There are certain perks to writing genre fiction. Since it is essentially formulaic, there are formulaic solutions to the issues that might arise. If the reader is having trouble connecting with characters, say, or the tension isn't there, or the plot has become inconsequential, returning to the basic tenants of the genre can be helpful. Take romance novels, for instance. My sister, the genre-spanning Batya Ungar-Sargon, told me that every good romance novel needs three things: a hero to fall in love with, a heroine you can root for, and a world you can disappear into. With a formula, you don't have to reinvent the wheel. You can play within the expectations of the reader or surpass them. Whatever you decide to do within that structure, your decisions are based on the structure's existence.
On the other hand, there is the case where you create genre fiction by accident. The story you're in the process of writing happens to have the formula of a specific genre. Or your story has a couple of devices in common with a specific genre, but not all – and those devices you aren't using are the reason your story isn't working.
I've been writing my novel for over two years, a story about best friends and unrequited love and jealousy. One day after the workshop of an excerpt, a fellow classmate approached me and told me, with no malice or intent to insult, how my work reminded her of Emily Griffin's Something Borrowed and its retelling, Something Blue. I was stunned. Chick lit? She thought I was writing chick lit? Those books you pick up in the airport when your mind can't handle something of more consequence? I had refused to entertain the notion up until then. Once I heard it, though, I came to understand. Much as I – and the rest of my classmates – would have liked, I am not currently in a position to create something new. I don't have the skills or maturity to do that. So naturally, my work will be following a certain path, a path well-trodden by others who came before me.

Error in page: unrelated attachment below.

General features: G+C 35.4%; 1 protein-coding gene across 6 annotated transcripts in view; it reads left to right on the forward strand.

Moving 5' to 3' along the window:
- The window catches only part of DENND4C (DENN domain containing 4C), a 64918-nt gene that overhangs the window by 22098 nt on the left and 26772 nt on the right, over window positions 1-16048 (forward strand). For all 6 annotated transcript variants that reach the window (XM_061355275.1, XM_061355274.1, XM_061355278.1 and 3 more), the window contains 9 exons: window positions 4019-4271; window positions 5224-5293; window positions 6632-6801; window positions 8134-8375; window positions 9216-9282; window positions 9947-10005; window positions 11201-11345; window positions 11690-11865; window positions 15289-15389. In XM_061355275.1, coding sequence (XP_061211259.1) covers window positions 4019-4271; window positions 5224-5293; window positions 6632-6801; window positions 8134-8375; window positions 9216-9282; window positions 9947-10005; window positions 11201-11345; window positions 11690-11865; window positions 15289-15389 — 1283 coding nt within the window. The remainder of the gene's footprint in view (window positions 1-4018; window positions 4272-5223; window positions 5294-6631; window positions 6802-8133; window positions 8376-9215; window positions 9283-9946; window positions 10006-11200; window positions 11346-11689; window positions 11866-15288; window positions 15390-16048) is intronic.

Near the end of my MFA career, I accidentally caused someone going through a similar realization. During a critique of her work, I casually mentioned to the writer that I had watched a Nicholas Sparks movie the night before and that her story reminded me of it. Though I had hated the movie, her work was much better and actually accomplished the act of transferring the protagonist's yearning and emotion to the reader. Our professor, the wonderful Juan Martinez, after a kind and gentle preface, took the opportunity to point out that my classmate's lovely, intelligent prose might do well on the romance market. I recognized the look of chagrin that crossed her face. The unexpected understanding that our work, what we thought had fallen under unique and original criteria, was the reiteration of a genre on which we had long looked down and with which we never thought we'd be associated.
Nonetheless, with that understanding comes acceptance. Despite the instinctual horror, once there is a name for what you're writing, you are no longer alone. You have a blueprint for that which you couldn't name. And now you have something to follow, where once you might have stumbled in the dark.
And if I'm going to be writing chick lit, then it will be the most earnest, highbrow chick lit I'm capable of.
Thoughts with Alisa
Current writing on pop culture. Also known as my post-graduate school writing motivation.